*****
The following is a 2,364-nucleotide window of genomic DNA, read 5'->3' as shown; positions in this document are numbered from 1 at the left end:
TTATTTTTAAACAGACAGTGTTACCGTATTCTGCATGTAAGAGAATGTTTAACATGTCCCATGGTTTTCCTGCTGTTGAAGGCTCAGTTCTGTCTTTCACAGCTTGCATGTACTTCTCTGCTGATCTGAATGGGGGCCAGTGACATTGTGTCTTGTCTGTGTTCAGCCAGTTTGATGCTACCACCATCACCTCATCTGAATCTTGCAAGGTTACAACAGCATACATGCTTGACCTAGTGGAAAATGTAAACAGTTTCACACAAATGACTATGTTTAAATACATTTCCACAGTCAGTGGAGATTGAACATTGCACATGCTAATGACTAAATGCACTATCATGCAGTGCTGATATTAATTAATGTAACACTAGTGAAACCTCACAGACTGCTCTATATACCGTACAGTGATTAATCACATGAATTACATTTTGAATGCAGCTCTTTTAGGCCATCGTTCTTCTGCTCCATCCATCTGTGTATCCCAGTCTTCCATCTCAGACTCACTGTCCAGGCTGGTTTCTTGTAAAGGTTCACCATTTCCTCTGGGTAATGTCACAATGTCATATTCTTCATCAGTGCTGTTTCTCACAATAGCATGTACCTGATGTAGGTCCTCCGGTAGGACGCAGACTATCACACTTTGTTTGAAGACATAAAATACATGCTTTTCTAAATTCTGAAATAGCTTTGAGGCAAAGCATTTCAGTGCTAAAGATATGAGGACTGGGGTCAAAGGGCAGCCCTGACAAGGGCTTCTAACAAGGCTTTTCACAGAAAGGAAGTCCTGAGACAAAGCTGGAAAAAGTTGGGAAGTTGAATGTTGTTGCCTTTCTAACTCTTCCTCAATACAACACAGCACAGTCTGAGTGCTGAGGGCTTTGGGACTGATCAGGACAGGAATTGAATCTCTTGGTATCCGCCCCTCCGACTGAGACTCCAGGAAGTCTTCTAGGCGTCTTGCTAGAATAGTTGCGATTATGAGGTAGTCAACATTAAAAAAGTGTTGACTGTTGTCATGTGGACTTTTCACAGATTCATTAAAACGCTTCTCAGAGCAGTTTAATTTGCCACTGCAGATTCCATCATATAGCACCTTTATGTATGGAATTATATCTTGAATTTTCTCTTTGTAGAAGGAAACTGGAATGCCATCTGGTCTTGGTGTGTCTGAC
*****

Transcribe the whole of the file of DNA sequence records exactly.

The following is a 2,364-nucleotide window of genomic DNA, read 5'->3' as shown; positions in this document are numbered from 1 at the left end:
TTATTTTTAAACAGACAGTGTTACCGTATTCTGCATGTAAGAGAATGTTTAACATGTCCCATGGTTTTCCTGCTGTTGAAGGCTCAGTTCTGTCTTTCACAGCTTGCATGTACTTCTCTGCTGATCTGAATGGGGGCCAGTGACATTGTGTCTTGTCTGTGTTCAGCCAGTTTGATGCTACCACCATCACCTCATCTGAATCTTGCAAGGTTACAACAGCATACATGCTTGACCTAGTGGAAAATGTAAACAGTTTCACACAAATGACTATGTTTAAATACATTTCCACAGTCAGTGGAGATTGAACATTGCACATGCTAATGACTAAATGCACTATCATGCAGTGCTGATATTAATTAATGTAACACTAGTGAAACCTCACAGACTGCTCTATATACCGTACAGTGATTAATCACATGAATTACATTTTGAATGCAGCTCTTTTAGGCCATCGTTCTTCTGCTCCATCCATCTGTGTATCCCAGTCTTCCATCTCAGACTCACTGTCCAGGCTGGTTTCTTGTAAAGGTTCACCATTTCCTCTGGGTAATGTCACAATGTCATATTCTTCATCAGTGCTGTTTCTCACAATAGCATGTACCTGATGTAGGTCCTCCGGTAGGACGCAGACTATCACACTTTGTTTGAAGACATAAAATACATGCTTTTCTAAATTCTGAAATAGCTTTGAGGCAAAGCATTTCAGTGCTAAAGATATGAGGACTGGGGTCAAAGGGCAGCCCTGACAAGGGCTTCTAACAAGGCTTTTCACAGAAAGGAAGTCCTGAGACAAAGCTGGAAAAAGTTGGGAAGTTGAATGTTGTTGCCTTTCTAACTCTTCCTCAATACAACACAGCACAGTCTGAGTGCTGAGGGCTTTGGGACTGATCAGGACAGGAATTGAATCTCTTGGTATCCGCCCCTCCGACTGAGACTCCAGGAAGTCTTCTAGGCGTCTTGCTAGAATAGTTGCGATTATGAGGTAGTCAACATTAAAAAAGTGTTGACTGTTGTCATGTGGACTTTTCACAGATTCATTAAAACGCTTCTCAGAGCAGTTTAATTTGCCACTGCAGATTCCATCATATAGCACCTTTATGTATGGAATTATATCTTGAATTTTCTCTTTGTAGAAGGAAACTGGAATGCCATCTGGTCTTGGTGTGTCTGAC